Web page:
Monday 11 December 2017

New MacBook Pro faces tough time as laptop apathy grows

MacBook computers. (AP Photo/Marcio Jose Sanchez)
MacBook computers. (AP Photo/Marcio Jose Sanchez)
Adrian Weckler

Adrian Weckler

Last week, Apple launched what is arguably the fanciest laptop around: an updated MacBook Pro with Touch Bar. It's a clever piece of kit, with the Touch Bar on top changing functions depending on what application you're using.

Some people love it. Some are whingeing about the high price (€2,099) and removal of physical media ports.

But neither the adulation nor the criticism is resonating among ordinary people - most just don't care about laptops any more.

Mac? PC? This used to be a defining issue. (Remember the ads?)

Today, it's far less important than what phone you choose.

We still use laptops for work and if we're into design, gaming or other niche pursuits, we take an active interest in them.

But for the rest, a laptop is increasingly just a bare utility to get some work done during office hours. As long as it functions adequately, its colour, specifications or other features are nowhere near as interesting as they once were.

By contrast, we reserve boundless enthusiasm, hype and critical analysis for phones. When a major new model is launched, everyone talks about it.

I see this in my own job. A few short years ago, my desk was regularly set upon with requests for advice on laptops, both by colleagues and readers. Which model was best for travelling? Which was best for students? Was Windows or Mac the best long-term option?

But about two or three years ago, virtually all of the interest dried up. I can honestly say I have barely had one query about a laptop - from anyone - in the last 18 months.

Instead, I get weekly queries about phones. Is upgrading to the iPhone 7 the best strategy now? What's the best Samsung to get? Are alternative models such as the One Plus 3 a savvier choice?

What has happened is that people, whether they acknowledge it or not, are gradually switching over to use their phone as their primary computers. And this, surely, has some lessons for laptop-makers in the future.

More and more, PCs and laptops are starting to resemble obsolete machines used for industrial purposes and little else in our lives.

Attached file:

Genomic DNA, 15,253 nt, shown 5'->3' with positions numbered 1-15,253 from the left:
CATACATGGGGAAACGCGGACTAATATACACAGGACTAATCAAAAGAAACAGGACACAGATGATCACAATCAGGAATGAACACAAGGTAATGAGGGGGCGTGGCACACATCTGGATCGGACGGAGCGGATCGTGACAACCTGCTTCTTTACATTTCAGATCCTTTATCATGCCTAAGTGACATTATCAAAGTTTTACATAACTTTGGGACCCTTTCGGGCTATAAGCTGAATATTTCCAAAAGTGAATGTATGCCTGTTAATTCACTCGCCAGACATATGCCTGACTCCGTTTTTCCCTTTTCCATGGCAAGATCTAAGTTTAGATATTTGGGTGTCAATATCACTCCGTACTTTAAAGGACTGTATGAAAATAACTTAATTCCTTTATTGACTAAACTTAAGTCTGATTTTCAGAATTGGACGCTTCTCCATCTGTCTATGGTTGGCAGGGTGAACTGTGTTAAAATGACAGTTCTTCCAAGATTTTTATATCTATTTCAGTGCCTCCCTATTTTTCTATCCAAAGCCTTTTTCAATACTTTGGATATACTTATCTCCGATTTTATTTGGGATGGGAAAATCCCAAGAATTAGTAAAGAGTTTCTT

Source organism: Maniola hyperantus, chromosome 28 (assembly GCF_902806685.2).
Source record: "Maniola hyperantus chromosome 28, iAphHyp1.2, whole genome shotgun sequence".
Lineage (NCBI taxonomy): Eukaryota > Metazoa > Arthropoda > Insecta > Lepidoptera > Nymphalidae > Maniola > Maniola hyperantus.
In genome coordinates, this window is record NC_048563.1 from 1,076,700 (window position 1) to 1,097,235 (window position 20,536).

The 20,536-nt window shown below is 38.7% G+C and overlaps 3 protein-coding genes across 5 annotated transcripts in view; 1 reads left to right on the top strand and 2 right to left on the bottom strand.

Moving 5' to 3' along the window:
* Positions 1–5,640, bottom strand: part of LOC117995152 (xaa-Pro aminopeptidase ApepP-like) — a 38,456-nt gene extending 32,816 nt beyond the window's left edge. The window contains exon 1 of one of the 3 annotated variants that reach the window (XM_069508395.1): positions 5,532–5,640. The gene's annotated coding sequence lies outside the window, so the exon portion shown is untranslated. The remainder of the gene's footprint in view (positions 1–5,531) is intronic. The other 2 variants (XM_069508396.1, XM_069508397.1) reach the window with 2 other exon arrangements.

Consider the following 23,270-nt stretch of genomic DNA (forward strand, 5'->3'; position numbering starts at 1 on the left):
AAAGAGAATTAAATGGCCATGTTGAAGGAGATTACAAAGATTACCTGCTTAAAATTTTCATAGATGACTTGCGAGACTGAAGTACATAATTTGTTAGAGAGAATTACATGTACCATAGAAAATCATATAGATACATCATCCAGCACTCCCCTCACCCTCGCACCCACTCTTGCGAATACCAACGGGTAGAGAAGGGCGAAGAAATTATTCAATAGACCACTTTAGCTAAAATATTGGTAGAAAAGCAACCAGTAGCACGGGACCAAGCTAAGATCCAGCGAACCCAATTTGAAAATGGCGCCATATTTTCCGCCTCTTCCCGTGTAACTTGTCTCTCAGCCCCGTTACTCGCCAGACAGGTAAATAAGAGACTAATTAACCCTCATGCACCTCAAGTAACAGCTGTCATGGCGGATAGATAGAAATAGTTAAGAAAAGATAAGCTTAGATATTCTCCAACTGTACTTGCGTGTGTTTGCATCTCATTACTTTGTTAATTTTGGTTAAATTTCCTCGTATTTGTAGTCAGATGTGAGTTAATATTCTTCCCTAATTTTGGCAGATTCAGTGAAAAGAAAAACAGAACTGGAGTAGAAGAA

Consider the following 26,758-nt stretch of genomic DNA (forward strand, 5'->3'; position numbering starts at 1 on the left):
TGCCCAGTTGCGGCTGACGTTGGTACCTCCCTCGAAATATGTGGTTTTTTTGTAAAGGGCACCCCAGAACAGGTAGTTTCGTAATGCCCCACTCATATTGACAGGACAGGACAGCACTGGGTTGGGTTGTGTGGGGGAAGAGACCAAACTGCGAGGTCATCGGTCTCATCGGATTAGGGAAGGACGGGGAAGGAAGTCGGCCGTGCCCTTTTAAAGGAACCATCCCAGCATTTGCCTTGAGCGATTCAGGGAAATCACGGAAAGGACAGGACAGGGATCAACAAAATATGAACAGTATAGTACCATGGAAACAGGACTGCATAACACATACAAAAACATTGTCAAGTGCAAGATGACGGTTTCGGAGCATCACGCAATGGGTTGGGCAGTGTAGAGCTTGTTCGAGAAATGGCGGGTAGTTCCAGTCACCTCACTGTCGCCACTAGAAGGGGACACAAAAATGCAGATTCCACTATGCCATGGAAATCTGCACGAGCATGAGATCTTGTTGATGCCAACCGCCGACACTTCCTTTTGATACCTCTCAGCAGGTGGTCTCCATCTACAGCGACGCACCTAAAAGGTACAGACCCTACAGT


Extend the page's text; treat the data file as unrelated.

Try to think of something that you do online regularly throughout the day outside work that needs a PC or a laptop. Tough, isn't it? Unless you're a photographer or a hard-core gamer, most people simply go to their phone for almost everything now.

Shopping is still arguably the laptop's greatest non-work application, but as mobile sites and payment options get better, even this will start to fade away.

Sales of laptops bear all of this out. Over the last five years, sales of PCs have fallen around 20pc. And new figures from Statcounter this week show that PC and laptop internet traffic has fallen below 50pc globally for the first time.

So if laptops are headed for the scrapheap, will anything other than phones take their place?

Looking at sales figures, you'd be forgiven for thinking that iPads aren't racing to fill the void. For the last three years, Apple's sales of iPads have fallen, probably because five-inch phones have usurped their role in the eyes of many consumers.

But I think there's life in iPads yet. I may be an exception, but my own pattern of use has seen me switch over to an iPad (Pro, 13-inch) as my primary computer for work in the last year.

For complete context, here is what I own: an 11-inch MacBook Air (bought 4 years ago), a 13-inch MacBook Pro Retina (bought last year), a 12-inch Dell laptop (bought two years ago) and a 13-inch iPad Pro.

Of these, I now use the iPad Pro 90pc of the time - at home, at work and on work trips abroad. I have completely ceased to use the (battery-sapping) 11-inch MacBook Air and now use the powerful, sleek 13-inch MacBook Pro Retina only for photo-editing (it has an SD card slot and I use Adobe Lightroom on it).

For absolutely everything else, including all work-related activities, I use the iPad Pro with its smart keyboard. There's almost nothing I can't do for my work on it - including writing, researching, web browsing, presentations, tables and photo management.

I don't think I will be the only one in this type of pattern in future.

When iPads were first launched in 2010, most people still had older Nokia-style phones. Since then, things have completely changed. For most people, smartphone interfaces are now the most familiar computing system they know. Increasingly, it is Windows and Mac OS interfaces that look complicated compared to "ordinary" smartphone systems. In the long term, this familiarity will translate into people's work devices.

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